Attorneys who work indigent defense cases are often paid to little to cover their own overhead costs and often lose money in the process, according to a new study by the National Association of Criminal Defense Lawyers (NACDL).
“Rationing Justice,” the first report in a three-part study by the NACDL is a 50-state study of hourly rates paid to private indigent defense attorneys.
More than half of all states have maximum compensation fees, according to the study, with no compensation for extra hours worked. In addition, rates have remained unchanged in several states decades.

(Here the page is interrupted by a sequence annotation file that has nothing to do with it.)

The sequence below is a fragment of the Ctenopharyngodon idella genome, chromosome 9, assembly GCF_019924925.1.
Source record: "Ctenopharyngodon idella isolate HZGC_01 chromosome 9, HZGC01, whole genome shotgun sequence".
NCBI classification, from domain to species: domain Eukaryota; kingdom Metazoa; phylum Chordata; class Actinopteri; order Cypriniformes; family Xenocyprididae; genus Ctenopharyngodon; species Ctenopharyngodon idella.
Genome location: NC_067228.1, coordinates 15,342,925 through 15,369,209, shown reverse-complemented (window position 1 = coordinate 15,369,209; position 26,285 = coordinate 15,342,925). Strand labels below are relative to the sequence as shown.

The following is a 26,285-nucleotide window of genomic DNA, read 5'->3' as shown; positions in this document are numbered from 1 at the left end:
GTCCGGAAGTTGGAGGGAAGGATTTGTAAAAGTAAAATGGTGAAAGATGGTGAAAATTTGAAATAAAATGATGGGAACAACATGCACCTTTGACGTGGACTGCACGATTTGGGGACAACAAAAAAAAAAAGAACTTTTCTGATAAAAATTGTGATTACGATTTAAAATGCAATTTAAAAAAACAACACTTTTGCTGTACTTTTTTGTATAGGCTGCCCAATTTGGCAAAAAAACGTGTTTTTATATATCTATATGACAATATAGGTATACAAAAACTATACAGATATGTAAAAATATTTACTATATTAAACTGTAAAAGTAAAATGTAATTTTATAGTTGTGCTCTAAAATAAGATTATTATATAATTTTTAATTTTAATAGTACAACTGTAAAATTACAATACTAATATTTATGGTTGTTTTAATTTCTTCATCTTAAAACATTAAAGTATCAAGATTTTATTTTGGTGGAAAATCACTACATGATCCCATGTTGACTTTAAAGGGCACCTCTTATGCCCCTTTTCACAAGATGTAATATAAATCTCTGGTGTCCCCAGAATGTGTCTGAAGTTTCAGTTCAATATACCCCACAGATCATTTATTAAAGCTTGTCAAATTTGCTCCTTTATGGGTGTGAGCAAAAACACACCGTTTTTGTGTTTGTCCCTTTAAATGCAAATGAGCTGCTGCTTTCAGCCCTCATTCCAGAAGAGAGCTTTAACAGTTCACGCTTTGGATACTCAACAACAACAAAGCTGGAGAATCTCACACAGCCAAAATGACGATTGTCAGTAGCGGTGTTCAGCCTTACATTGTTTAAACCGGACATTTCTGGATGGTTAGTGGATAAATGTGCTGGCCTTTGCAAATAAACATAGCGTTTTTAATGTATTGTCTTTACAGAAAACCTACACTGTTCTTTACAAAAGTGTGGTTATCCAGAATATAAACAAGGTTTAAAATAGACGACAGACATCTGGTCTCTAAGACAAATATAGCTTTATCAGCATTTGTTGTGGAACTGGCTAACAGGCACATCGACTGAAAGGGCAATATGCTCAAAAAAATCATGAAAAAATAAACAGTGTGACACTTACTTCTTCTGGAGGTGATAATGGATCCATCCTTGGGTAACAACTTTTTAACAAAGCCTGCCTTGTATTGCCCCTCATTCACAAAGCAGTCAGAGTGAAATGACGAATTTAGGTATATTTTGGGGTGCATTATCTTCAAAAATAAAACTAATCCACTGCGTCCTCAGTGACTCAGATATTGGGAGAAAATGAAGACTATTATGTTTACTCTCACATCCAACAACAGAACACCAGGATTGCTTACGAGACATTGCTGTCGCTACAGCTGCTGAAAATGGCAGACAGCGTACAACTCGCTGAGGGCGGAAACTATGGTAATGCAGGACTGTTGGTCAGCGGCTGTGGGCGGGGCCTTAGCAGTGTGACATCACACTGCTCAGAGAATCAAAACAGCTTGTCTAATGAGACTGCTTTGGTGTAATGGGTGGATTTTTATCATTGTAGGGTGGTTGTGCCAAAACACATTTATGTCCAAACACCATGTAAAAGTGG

“States continue to use hourly rates that?have remained stagnant for years. Alaska?has had the same rate since 1986, West Virginia since 1990, South Carolina since?1993 and Vermont since 1994. In Wisconsin, the hourly rate for assigned counsel has only increased by $5 in the last 35 years,” according to the NACDL.
Read the report here.